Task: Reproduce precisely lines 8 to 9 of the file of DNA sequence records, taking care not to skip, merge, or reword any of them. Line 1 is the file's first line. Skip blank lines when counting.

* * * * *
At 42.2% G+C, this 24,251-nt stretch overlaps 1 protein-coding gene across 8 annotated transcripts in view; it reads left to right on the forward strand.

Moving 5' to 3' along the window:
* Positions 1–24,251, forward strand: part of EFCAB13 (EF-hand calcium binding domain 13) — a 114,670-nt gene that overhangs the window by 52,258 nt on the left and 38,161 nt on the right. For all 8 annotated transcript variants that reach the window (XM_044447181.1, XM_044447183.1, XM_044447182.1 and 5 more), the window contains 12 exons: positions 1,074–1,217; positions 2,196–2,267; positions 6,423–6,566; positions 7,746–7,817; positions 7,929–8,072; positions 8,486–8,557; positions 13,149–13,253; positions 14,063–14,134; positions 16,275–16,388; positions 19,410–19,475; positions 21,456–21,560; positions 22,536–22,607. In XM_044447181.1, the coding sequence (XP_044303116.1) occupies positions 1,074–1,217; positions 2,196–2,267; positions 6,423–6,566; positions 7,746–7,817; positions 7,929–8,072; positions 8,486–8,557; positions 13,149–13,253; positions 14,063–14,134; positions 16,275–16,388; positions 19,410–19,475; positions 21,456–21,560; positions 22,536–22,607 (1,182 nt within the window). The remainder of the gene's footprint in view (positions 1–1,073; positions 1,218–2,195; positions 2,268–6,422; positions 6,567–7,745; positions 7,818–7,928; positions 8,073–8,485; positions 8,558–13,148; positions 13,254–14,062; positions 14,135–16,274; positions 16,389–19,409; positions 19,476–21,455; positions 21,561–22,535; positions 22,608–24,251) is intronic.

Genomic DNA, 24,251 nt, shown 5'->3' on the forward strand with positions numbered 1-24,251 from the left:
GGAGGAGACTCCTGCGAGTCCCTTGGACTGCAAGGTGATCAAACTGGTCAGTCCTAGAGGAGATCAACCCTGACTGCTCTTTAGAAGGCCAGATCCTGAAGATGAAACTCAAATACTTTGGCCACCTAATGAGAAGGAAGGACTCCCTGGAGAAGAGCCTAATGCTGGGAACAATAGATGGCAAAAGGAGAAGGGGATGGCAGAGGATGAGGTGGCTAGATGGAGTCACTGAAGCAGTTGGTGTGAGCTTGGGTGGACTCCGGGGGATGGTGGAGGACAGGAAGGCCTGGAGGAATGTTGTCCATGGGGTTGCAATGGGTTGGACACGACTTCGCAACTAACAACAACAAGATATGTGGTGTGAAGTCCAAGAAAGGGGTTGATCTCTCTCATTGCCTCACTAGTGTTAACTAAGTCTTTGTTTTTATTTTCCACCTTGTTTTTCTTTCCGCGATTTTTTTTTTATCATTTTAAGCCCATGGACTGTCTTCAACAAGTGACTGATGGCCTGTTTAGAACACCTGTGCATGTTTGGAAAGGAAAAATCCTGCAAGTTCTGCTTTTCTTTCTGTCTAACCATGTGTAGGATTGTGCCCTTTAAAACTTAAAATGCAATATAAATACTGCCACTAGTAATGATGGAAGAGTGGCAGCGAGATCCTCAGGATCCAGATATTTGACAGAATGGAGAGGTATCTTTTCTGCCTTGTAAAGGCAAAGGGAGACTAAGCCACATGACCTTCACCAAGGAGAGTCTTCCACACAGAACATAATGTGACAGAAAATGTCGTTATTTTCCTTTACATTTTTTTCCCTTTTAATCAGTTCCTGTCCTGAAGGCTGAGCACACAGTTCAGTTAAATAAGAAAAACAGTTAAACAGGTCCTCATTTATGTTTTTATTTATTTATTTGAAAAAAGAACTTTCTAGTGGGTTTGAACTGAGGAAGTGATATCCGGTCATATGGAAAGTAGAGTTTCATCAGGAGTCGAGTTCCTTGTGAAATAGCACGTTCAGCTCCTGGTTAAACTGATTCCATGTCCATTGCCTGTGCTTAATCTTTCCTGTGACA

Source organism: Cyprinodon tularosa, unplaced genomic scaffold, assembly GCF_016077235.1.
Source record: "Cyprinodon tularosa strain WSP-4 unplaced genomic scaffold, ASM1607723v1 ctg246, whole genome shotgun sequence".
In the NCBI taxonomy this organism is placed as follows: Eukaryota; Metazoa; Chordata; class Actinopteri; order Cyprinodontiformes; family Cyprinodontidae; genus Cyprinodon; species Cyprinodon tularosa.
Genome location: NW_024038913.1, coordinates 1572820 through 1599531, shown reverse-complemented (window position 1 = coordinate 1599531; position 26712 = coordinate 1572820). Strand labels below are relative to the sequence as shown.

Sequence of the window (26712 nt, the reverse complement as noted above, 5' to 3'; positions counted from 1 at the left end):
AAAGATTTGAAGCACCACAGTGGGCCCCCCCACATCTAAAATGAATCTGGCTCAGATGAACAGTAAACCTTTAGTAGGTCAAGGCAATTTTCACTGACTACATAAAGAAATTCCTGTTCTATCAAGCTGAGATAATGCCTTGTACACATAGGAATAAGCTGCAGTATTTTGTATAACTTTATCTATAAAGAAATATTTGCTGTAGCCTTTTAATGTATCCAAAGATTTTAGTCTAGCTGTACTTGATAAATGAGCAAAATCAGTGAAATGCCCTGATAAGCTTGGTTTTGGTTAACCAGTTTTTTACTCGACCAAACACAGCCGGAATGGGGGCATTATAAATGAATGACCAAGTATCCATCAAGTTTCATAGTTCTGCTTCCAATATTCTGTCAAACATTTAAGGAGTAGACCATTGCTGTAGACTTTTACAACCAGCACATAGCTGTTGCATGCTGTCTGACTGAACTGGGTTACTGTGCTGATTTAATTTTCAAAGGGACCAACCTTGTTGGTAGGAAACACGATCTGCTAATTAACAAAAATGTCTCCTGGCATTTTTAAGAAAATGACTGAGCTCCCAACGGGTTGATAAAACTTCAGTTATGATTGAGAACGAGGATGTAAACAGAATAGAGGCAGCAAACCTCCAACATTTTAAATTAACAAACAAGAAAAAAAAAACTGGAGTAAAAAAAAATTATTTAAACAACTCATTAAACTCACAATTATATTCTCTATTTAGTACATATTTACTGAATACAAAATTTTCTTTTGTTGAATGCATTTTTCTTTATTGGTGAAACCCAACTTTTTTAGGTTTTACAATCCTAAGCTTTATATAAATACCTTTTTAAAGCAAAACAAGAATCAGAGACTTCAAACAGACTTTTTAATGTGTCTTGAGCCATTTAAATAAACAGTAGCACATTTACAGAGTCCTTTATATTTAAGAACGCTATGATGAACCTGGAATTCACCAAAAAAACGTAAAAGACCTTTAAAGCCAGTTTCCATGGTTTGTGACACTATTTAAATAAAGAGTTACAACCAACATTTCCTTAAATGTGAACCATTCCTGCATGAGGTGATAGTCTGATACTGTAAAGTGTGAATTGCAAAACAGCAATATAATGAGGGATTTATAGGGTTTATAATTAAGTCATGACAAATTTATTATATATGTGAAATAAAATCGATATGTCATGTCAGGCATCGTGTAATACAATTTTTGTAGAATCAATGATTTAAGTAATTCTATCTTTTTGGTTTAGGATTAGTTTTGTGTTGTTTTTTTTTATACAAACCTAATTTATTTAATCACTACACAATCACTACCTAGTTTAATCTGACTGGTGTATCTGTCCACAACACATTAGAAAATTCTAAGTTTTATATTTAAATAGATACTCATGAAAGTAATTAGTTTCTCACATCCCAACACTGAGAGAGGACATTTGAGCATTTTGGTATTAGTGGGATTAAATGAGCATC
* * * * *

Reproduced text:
In the NCBI taxonomy this organism is placed as follows: Eukaryota; Metazoa; Chordata; class Actinopteri; order Cyprinodontiformes; family Cyprinodontidae; genus Cyprinodon; species Cyprinodon tularosa.
Genome location: NW_024038913.1, coordinates 1572820 through 1599531, shown reverse-complemented (window position 1 = coordinate 1599531; position 26712 = coordinate 1572820). Strand labels below are relative to the sequence as shown.